otto 06.02.17 at 3:42 pm

It’s a fantastic book and cannot be recommended enough.


William Timberman 06.02.17 at 5:34 pm

After finishing Red Plenty, which was simply magnificent, I promised myself that henceforth I’d read everything that Francis Spufford publishes. Pre-ordering the U.S. edition of Golden Hill, and counting the days until June 27, is already making me feel like a kid the week before Christmas. If the author treats the conceits of U.S. history as sensitively as he treated the equivalent conceits of Soviet history, I’ll be doubly pleased.


Chris Armstrong 06.03.17 at 8:31 am

Really lovely book. One of those books that just goes by too quickly.


Henry Farrell 06.03.17 at 2:30 pm

Not at all churlish – careless writing on my part, and an important correction. It also helps to situate the way in which Addison’s whiggish play both provides a catchphrase that will become important after, and conspicuously fails to catch the conscience of the playgoers.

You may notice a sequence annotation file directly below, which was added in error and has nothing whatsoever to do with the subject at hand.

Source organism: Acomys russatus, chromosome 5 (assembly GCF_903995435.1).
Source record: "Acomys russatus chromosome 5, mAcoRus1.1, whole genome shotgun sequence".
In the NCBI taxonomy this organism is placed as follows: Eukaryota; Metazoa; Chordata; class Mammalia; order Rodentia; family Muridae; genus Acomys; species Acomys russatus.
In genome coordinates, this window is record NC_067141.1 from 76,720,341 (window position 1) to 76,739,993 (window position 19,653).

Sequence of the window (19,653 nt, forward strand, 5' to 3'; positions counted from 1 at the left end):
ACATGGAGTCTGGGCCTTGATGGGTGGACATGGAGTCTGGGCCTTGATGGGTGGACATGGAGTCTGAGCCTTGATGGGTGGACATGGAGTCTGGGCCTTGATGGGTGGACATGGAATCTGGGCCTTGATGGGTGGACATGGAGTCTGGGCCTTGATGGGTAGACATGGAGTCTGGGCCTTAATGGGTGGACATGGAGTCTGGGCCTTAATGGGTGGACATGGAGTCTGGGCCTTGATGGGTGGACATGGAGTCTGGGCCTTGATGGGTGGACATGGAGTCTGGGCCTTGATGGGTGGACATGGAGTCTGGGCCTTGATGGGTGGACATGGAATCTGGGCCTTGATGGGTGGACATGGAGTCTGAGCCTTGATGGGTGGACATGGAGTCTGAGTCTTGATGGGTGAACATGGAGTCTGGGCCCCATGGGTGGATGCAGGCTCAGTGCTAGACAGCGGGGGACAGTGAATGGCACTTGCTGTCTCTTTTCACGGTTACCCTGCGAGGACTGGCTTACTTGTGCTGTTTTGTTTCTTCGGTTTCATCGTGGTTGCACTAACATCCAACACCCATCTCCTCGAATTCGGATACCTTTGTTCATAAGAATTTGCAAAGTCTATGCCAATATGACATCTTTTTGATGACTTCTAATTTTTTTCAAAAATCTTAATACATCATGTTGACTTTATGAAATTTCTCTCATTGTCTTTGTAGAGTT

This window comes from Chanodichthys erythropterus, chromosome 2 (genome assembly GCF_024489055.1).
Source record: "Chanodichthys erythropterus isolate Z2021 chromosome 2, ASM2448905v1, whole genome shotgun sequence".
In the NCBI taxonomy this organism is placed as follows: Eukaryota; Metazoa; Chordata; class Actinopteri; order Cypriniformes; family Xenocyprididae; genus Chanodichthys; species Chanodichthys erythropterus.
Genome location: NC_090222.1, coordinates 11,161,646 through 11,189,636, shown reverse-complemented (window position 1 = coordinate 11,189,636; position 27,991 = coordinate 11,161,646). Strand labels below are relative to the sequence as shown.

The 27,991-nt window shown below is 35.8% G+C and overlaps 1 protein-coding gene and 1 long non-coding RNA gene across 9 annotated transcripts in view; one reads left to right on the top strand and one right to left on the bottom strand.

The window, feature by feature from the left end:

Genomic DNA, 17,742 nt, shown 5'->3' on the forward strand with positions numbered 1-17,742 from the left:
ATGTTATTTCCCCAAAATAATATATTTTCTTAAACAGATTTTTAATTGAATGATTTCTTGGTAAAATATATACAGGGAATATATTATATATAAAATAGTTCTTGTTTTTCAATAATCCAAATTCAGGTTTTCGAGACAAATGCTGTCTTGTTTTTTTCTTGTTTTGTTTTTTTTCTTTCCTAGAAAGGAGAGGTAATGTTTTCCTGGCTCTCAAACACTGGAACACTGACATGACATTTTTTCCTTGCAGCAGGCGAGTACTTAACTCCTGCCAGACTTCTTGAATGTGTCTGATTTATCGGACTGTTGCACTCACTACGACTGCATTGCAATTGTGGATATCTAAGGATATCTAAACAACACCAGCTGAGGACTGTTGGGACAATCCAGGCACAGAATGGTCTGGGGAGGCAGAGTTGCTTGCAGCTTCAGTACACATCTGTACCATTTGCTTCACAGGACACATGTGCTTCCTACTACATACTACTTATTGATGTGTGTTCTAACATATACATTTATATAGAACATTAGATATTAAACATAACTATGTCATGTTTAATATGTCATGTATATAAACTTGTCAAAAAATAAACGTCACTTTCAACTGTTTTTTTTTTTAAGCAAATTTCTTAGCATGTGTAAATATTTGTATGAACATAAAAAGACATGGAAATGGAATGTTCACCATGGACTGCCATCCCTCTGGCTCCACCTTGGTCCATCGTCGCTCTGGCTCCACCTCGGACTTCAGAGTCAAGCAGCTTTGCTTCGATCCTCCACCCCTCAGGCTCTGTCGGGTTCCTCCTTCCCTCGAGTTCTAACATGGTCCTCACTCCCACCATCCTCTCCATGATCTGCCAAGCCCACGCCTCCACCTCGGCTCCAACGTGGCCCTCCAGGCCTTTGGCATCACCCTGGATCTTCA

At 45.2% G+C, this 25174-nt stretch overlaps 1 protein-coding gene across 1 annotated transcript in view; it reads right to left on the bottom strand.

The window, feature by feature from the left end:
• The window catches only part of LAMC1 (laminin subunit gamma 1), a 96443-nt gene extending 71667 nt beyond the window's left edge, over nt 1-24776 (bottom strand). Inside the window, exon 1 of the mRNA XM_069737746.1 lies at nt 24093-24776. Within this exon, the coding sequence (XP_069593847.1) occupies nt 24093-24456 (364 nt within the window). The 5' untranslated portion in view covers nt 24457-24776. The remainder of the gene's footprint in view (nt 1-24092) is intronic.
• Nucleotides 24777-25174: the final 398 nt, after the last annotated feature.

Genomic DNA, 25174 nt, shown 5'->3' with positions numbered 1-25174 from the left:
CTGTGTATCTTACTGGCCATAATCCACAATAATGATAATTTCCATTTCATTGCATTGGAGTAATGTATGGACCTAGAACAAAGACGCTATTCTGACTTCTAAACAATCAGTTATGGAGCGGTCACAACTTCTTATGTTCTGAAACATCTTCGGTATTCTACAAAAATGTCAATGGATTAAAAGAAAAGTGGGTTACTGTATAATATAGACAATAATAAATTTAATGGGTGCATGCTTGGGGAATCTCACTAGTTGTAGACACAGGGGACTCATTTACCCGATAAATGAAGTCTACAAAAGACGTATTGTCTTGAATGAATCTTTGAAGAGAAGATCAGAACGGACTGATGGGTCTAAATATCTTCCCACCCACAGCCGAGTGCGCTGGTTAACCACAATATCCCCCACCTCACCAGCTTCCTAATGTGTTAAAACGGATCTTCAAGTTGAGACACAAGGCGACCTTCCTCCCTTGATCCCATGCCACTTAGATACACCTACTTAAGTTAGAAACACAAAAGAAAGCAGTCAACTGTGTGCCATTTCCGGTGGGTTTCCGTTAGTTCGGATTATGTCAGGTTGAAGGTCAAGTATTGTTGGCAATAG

Stephen 06.03.17 at 7:14 pm

May I just say that I am enormously grateful to CT for introducing me to the works of the admirable Francis Spufford.

Who may well be (I’ve not yet read the book: overcome by the curse of the drinking classes) quite right about pre-Revolutionary NY not being Tory at all.

Certainly not when compared to the arch-Tory and therefore liberty-loving Samuel Johnson: “Here’s to the next insurrection of the Negroes in the West Indies”.


Henry 06.03.17 at 8:10 pm

Francis – not churlish at all; instead quite sloppy on my part. Also, which I should have noted, the influence of Addison’s Whiggish play which both imparts an important catchphrase and manifestly fails to catch the conscience of a kingless crew of anti-taxers …